For centuries, humans have been involved in wars. As with most wars, the majority of people killed in the deadliest wars of all time are innocent civilians. The earliest recorded evidence of human warfare suggests that the first conflict took place around 13,000 years ago along the Egypt-Sudan border. The most common reasons for wars to erupt have been poverty, poor governmental leadership, civil unrest, religion, territory disputes, resources and a plethora of other factors.
The effects of these are multifold. Not only do people get killed, but natural resources get depleted, wildlife killed, economies fall and society gets disrupted. Even the people who survive are merely alive. The Post Traumatic Stress Disorder (PTSD) that follows with the end of traumatizing events like witnessing other people be killed, seeing dead bodies on the ground or receiving threats to lives, during wars.
The ongoing conflict between Russia and Ukraine (Russo-Ukrainian Conflict) is causing worldwide tensions in many regards. Will Russia actually invade Ukraine? Will such an act mutate into a full-blown war between Russia and the members of the North Atlantic Treaty Organization (NATO)? How will the Indian economy be affected? What could be the scale of destruction in the world? These are some of the most common questions being asked today.
Civil war has been identified as one of the main causes for the persistence of poverty in many regions of the world (Collier 2007).
Let us look at how wars and conflicts could impact the world from a social and an economic perspective.
- Increased poverty: Violent conflict causes poverty in a variety of ways, including infrastructural damage, institutions, and production; asset destruction; community and social network disintegration; forced relocation; and increased inflation and unemployment.
Wars consume resources:
The bigger the war, the more it'll consume. Demand from the war effort causes taxes and prices to rise; eventually, fewer people will be able to afford even basic goods and services. This poverty cascades as more people begin to rely on social support mechanisms, ultimately drawing on the resources of their friends, family, and neighbours. Standards of living fall across the board as the resource pool are stretched ever thinner.
Military activities have a tremendous environmental impact. Not only could conflict be harmful to the socio-environment, but military actions also emit large volumes of greenhouse gasses (which contribute to global climate change), cause pollution, and deplete natural resources, among other things.
Medical Effects :
The World Health Organisation (WHO) estimated that, in the situations of armed conflicts throughout the world, "10% of the people who experience traumatic events will have serious mental health problems and another 10% will develop behaviour that will hinder their ability to function effectively. The most common conditions are depression, anxiety and psychosomatic problems such as insomnia, or back and stomach aches."
In the past decade an estimated 2 million children were killed, 6 million were seriously injured or permanently disabled, and countless others witnessed or took part in armed conflicts. Inadequate food security, poor diet, insufficient health services, an unhygienic environment, and inadequate maternity and infant care are all factors that contribute to malnutrition. In times of war, the food supply becomes exceedingly unpredictable. Agriculture output decreases due to a shortage of inputs and extension services; food processing, storage, and distribution infrastructures are destroyed; and incomes may fall while prices rise.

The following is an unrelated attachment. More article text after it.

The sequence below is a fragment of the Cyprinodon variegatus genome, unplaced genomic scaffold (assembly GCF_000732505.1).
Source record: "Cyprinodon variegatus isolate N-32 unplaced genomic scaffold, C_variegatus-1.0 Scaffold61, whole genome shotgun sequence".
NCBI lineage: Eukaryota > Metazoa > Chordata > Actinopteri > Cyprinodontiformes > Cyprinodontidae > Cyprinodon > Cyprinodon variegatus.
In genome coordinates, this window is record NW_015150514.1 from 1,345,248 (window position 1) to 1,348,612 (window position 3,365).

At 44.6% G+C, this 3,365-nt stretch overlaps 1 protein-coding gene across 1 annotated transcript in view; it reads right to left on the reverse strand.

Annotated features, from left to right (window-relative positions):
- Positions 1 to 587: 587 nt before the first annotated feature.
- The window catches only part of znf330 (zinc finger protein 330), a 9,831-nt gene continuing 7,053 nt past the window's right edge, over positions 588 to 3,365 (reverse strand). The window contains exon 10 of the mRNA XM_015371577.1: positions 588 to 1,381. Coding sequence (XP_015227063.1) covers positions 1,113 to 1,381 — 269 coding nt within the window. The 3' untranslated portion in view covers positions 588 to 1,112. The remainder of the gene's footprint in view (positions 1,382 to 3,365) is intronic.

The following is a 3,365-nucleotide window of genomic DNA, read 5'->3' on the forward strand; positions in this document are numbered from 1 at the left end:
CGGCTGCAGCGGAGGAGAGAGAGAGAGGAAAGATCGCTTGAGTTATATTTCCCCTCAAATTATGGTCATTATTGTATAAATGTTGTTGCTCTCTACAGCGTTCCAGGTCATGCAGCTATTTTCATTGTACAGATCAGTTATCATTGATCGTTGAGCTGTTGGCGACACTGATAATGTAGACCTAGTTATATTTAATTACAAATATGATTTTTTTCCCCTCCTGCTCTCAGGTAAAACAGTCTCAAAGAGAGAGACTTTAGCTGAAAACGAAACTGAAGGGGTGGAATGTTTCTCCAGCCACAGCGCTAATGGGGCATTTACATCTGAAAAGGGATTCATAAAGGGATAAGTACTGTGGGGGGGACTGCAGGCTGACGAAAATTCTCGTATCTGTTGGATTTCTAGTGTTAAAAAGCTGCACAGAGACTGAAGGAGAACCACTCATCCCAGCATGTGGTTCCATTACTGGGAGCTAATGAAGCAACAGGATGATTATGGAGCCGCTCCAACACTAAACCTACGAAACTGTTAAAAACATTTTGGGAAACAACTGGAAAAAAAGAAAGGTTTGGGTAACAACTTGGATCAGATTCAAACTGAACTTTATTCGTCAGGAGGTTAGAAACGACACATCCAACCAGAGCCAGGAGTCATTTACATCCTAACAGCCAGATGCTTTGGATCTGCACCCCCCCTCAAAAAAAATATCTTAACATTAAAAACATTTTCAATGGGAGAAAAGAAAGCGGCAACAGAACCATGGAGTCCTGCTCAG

The eviction of huge numbers of people from their homes is accompanied by the inevitable disintegration of families and socioeconomic networks, both crucial components of the poor's social, economic, and political capital. People may become trapped in criminal and violent networks, or in semi-legal or illegal kinds of activity, as a result of being displaced into places where productive activities are unavailable. Individuals may seek economic and physical protection from militias in some regions of relocation when their own social networks break down.
Cultural assets are at risk of destruction, expropriation, looting, and theft during a conflict. Archeological findings, excavation sites, archives, libraries, museums, and monuments are examples of cultural heritage that have been damaged or taken by warring sides in order to fund the conflict. Nazi Germany, in particular, plundered art pieces across significant sections of Europe during World War II. In addition to the human misery caused by war and armed conflict, about three-quarters of all man-made cultural assets, as well as testimonials and proof of human inventiveness, were lost in this manner.
The effects of wars could be short-term and long-term depending on the nature and the cause of the war. Soldiers and civilians experience war differently, while both suffer in times of conflict, with women and children suffering unimaginable horrors in particular. Children made up to two million of those murdered in violent conflicts during the last decade.
Prevention is better than CureUnfortunately, by the time a dispute erupts and a war danger exists, the countries or parties involved have made great progress along this route. Instead, more focus should be placed on creating and executing preventative measures that eliminate the circumstances that lead to conflict and war.
Adopting preventative techniques based on mutually beneficial cooperative endeavors would be important in making the world a safer place to live. All international leaders should take social psychology's advice into consideration to benefit all, especially the underprivileged.
Let us know your thoughts on the topic in our comment section. What steps according to you should be taken to prevent and resolve conflicts?